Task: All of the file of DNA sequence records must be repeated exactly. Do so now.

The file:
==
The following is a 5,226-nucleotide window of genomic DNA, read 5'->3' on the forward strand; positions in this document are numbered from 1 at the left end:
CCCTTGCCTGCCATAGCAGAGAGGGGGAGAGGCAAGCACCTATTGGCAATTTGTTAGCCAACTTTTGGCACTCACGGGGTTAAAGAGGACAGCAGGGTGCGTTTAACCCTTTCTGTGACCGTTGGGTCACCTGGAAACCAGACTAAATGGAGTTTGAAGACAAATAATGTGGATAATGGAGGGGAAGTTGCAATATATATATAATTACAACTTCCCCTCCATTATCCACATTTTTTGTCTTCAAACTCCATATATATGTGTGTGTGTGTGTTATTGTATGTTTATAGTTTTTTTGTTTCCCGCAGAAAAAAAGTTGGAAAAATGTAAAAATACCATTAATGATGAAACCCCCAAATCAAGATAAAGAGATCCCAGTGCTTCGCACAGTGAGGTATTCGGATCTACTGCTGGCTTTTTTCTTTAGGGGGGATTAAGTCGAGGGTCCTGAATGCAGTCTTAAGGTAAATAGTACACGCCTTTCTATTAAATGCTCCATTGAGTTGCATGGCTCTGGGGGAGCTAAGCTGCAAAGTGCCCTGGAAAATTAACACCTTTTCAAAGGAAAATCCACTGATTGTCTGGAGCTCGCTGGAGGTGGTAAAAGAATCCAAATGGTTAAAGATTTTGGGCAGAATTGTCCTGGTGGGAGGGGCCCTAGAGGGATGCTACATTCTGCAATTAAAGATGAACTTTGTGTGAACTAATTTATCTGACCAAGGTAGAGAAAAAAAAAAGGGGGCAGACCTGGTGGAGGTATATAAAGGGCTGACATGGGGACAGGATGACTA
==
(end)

The following is a 5,226-nucleotide window of genomic DNA, read 5'->3' on the forward strand; positions in this document are numbered from 1 at the left end:
CCCTTGCCTGCCATAGCAGAGAGGGGGAGAGGCAAGCACCTATTGGCAATTTGTTAGCCAACTTTTGGCACTCACGGGGTTAAAGAGGACAGCAGGGTGCGTTTAACCCTTTCTGTGACCGTTGGGTCACCTGGAAACCAGACTAAATGGAGTTTGAAGACAAATAATGTGGATAATGGAGGGGAAGTTGCAATATATATATAATTACAACTTCCCCTCCATTATCCACATTTTTTGTCTTCAAACTCCATATATATGTGTGTGTGTGTGTTATTGTATGTTTATAGTTTTTTTGTTTCCCGCAGAAAAAAAGTTGGAAAAATGTAAAAATACCATTAATGATGAAACCCCCAAATCAAGATAAAGAGATCCCAGTGCTTCGCACAGTGAGGTATTCGGATCTACTGCTGGCTTTTTTCTTTAGGGGGGATTAAGTCGAGGGTCCTGAATGCAGTCTTAAGGTAAATAGTACACGCCTTTCTATTAAATGCTCCATTGAGTTGCATGGCTCTGGGGGAGCTAAGCTGCAAAGTGCCCTGGAAAATTAACACCTTTTCAAAGGAAAATCCACTGATTGTCTGGAGCTCGCTGGAGGTGGTAAAAGAATCCAAATGGTTAAAGATTTTGGGCAGAATTGTCCTGGTGGGAGGGGCCCTAGAGGGATGCTACATTCTGCAATTAAAGATGAACTTTGTGTGAACTAATTTATCTGACCAAGGTAGAGAAAAAAAAAAGGGGGCAGACCTGGTGGAGGTATATAAAGGGCTGACATGGGGACAGGATGACTA